Sauce on Top of Cheese
We’re all used to seeing pizza makers toss their dough up in the air before ladling on pizza sauce. That may work in a pizzeria, but your home oven is different. You probably won’t reach the same temperature as your favorite pizzeria and that means your bake time will be longer. Cheese tends to burn when it’s in the oven that long. Even worse, it could break up and give you a river of oil as a result. The best way to avoid this is by placing cheese directly on the dough and applying sauce on top.
This method is nice because the cheese prevents the moisture from the tomato sauce from penetrating the dough and causing soggification. When you take a bit, your cheese won’t slide off because it adheres so nicely to the crust! I’m a big fan of sauce-on-top and I know Kelly Ripa loves it because she called out Mack and Manco’s on the Jersey shore as being one of her favorite pizzerias. Maybe one day I’ll do a road trip to the Jersey shore with Kelly and Ryan!
Pre-Heat Your Baking Surface
This is the big one. Someone emailed me the other day about his pizza not coming out so great. He was baking at 350°F. Your favorite pizzeria probably bakes between 500 and 900°F and that’s part of the reason their pizza comes out the way it does! Not only is it important to bake at a high temperature, it’s just as important to pre-heat your baking surface if you’re using one. By “baking surface,” I mean a pizza stone or baking steel. In the photo above and in the segment with Kelly and Ryan, I used a Baking Steel. I like these because they transfer heat really fast and they’re essentially indestructible. I heated mine up for over an hour at the studio so we could make a killer pie on it!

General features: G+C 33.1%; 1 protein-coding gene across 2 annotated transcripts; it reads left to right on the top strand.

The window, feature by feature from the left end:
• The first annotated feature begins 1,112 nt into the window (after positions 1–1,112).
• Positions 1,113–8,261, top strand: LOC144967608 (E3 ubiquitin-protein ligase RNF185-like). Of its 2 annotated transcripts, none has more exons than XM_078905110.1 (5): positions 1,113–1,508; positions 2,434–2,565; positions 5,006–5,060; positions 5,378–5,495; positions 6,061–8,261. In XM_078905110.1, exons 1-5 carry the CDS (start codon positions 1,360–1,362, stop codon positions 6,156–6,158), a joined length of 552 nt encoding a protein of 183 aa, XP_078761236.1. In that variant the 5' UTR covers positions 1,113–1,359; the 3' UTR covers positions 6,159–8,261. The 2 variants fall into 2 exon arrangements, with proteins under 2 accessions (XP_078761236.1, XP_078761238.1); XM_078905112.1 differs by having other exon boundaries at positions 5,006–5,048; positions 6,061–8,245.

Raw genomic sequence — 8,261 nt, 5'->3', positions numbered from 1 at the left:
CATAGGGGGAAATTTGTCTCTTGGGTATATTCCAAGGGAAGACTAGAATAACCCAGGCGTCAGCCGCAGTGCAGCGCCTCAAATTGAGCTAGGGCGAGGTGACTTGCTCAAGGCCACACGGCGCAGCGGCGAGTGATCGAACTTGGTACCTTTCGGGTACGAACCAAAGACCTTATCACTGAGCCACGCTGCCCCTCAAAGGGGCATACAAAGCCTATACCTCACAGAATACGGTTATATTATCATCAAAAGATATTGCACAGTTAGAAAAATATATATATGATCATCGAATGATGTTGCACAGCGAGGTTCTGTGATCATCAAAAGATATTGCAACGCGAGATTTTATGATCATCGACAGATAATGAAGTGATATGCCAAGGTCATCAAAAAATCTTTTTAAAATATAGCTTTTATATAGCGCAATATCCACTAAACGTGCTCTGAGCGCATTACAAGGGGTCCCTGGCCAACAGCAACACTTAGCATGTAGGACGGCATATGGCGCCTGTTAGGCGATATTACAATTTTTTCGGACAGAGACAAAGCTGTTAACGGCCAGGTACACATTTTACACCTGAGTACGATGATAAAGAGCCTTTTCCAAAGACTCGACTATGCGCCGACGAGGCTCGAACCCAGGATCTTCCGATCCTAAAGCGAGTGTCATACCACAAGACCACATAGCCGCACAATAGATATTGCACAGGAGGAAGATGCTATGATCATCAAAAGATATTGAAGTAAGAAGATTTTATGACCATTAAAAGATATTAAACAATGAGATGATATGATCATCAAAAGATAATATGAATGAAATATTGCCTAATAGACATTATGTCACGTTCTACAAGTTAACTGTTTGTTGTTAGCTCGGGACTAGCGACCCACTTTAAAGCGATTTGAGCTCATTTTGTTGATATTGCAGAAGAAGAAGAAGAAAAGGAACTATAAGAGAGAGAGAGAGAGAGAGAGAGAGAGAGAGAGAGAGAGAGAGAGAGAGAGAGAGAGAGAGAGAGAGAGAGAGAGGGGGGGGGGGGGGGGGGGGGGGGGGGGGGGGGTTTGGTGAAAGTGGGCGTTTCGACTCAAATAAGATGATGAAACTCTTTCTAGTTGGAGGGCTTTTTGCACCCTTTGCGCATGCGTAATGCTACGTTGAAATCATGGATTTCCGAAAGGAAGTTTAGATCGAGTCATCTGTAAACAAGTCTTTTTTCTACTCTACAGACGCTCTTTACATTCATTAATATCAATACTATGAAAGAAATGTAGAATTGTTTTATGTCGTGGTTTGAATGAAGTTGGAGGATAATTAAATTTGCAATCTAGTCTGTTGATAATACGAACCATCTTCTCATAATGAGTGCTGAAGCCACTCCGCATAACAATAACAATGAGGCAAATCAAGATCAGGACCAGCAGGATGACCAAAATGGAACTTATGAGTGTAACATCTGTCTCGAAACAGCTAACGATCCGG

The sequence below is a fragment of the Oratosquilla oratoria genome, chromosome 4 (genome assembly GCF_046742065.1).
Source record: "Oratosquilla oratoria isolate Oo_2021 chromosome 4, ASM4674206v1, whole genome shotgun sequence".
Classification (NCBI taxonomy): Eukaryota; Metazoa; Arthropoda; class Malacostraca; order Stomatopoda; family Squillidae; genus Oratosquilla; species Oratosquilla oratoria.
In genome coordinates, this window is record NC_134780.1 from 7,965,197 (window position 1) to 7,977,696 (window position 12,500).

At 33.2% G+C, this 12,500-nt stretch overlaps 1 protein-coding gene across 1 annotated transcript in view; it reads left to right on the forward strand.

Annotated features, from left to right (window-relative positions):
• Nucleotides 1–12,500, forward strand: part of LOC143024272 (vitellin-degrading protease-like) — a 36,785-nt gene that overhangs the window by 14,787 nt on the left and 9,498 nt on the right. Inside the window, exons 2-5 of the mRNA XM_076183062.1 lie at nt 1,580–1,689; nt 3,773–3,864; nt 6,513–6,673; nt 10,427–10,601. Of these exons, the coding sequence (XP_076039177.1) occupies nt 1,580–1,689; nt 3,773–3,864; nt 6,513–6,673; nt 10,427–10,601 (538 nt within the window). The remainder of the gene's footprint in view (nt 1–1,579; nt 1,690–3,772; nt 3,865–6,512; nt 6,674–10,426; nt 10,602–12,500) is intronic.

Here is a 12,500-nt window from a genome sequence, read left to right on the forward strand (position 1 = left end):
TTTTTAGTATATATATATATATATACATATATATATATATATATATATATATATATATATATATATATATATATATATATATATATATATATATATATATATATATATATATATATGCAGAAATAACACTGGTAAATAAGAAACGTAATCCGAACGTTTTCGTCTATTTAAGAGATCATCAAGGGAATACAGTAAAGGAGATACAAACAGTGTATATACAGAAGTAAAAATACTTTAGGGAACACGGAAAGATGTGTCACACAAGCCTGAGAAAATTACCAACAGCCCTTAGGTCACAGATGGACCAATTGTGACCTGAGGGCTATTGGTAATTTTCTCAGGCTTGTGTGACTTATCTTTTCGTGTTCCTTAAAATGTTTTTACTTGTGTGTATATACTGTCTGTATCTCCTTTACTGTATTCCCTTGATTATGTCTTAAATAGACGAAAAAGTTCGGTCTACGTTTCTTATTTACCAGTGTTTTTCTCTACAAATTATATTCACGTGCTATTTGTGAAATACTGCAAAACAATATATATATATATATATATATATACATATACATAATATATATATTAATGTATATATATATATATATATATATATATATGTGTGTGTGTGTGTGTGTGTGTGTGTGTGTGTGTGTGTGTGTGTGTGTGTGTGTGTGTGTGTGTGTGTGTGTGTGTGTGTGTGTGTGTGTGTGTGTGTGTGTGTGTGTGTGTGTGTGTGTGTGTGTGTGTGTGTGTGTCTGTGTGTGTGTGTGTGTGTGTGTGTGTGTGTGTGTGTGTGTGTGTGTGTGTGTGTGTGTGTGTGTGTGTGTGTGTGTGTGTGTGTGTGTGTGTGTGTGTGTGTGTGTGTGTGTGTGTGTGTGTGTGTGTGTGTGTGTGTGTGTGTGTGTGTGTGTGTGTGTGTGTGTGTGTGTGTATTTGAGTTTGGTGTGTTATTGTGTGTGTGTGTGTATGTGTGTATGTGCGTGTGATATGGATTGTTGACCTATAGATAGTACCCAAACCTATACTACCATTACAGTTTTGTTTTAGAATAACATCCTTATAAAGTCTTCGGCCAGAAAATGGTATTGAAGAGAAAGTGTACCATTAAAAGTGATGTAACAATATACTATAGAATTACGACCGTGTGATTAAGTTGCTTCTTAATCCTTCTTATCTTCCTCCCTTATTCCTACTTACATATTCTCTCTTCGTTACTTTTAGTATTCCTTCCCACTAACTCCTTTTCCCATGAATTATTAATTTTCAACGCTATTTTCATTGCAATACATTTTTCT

The point of a pizza stone is to transfer heat into your pizza via conduction. That can only happen if the stone or steel is preheated thoroughly. The 10 minute preheat your oven needs isn’t enough, your stone or steel needs more. Once it’s hot, you don’t want to remove it from the oven at all. Instead, you’ll use a wooden pizza peel to slide your pie onto the baking surface. If you’re using a baking sheet, there’s no need to preheat it at all.